Wärtsilä outlines how Europe can cut power sector gas consumption

Europe can cut its power sector gas consumption in half, reduce energy costs by €323 billion and increase energy independence by 2030 if it rapidly scales up its renewable capacity, according to a new report from Wärtsilä.
To tackle the energy crisis and enable rapid decarbonisation, the technology company is calling on European leaders to implement a monumental but achievable level of cross-country coordination and investment to deliver up to 80GW per year of renewable capacity, backed by flexible balancing technologies.
This approach could cut annual power sector gas usage by 52% across the continent by 2030. This can enable the region to avoid 5,456 TWh of gas consumption, equivalent of 3.5 years of Russian gas supply to the EU, significantly increasing energy independence.
The report, Europe’s Energy Future, demonstrates how accelerating renewables could also help solve the immediate energy crisis.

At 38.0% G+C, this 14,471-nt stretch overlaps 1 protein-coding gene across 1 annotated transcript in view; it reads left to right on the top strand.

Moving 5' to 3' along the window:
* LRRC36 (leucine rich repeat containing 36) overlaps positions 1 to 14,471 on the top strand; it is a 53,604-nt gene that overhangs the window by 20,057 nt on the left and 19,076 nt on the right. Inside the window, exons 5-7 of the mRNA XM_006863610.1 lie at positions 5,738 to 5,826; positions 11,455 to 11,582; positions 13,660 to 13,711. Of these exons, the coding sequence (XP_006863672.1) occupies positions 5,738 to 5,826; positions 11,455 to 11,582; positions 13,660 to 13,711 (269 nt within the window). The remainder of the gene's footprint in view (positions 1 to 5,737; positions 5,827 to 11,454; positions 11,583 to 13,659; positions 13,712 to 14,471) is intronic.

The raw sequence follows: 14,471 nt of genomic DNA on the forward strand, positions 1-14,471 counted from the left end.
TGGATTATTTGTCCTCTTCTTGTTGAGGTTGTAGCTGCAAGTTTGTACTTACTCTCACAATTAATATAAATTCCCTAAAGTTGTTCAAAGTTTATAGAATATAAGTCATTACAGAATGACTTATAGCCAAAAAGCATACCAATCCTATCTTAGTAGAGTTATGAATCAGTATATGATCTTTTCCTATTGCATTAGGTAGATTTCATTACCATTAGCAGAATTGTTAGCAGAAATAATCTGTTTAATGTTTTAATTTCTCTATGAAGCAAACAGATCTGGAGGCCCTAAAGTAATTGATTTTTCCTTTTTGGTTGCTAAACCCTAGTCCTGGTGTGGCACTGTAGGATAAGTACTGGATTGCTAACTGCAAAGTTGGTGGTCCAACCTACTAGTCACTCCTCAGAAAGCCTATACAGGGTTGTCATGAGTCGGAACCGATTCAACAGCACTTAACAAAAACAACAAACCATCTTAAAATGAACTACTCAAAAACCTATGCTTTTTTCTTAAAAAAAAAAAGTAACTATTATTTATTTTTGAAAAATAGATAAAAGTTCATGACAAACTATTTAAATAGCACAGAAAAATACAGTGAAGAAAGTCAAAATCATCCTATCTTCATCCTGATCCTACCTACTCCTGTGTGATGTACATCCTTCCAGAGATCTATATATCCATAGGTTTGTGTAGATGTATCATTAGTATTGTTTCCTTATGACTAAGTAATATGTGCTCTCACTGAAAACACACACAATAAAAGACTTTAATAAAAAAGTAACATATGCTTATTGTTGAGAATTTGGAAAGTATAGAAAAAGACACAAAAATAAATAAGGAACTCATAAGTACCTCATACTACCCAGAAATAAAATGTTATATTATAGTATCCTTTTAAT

The modelling of 33 European countries, including 27 EU member states, plus UK, Norway, Switzerland and the Balkans, shows that if renewables are scaled up to 50% of the capacity mix by 2025 then Europe could save €98 billion in energy costs.
Sushil Purohit, president, Wärtsilä Energy and EVP Wärtsilä, said: “Cutting Europe’s dependence on expensive baseload fossil fuels and increasing energy independence need not cost more for power companies or energy consumers.
“That is why we are calling for fast decisions to accelerate renewables, tackle the energy price crisis and enable rapid decarbonisation to avert the climate emergency. The time is now.”
To reach the ambitious scenario modelled by Wärtsilä, European countries should collectively add an average 80GW of new renewable capacity each year to 2030.
Wärtsilä modelled two scenarios for Europe’s energy transition over the coming decade. The baseline scenario, based on the IEA’s Renewables 2021 statistics[ii] shows European countries adding 40GW of new renewables capacity every year until 2030 (i.e. the level of deployment currently seen in Europe). This would achieve a 50% share of renewable power by 2030. The ambitious scenario would see double the level of renewables added - 80GW per year, to reach 61% renewable power by 2030.

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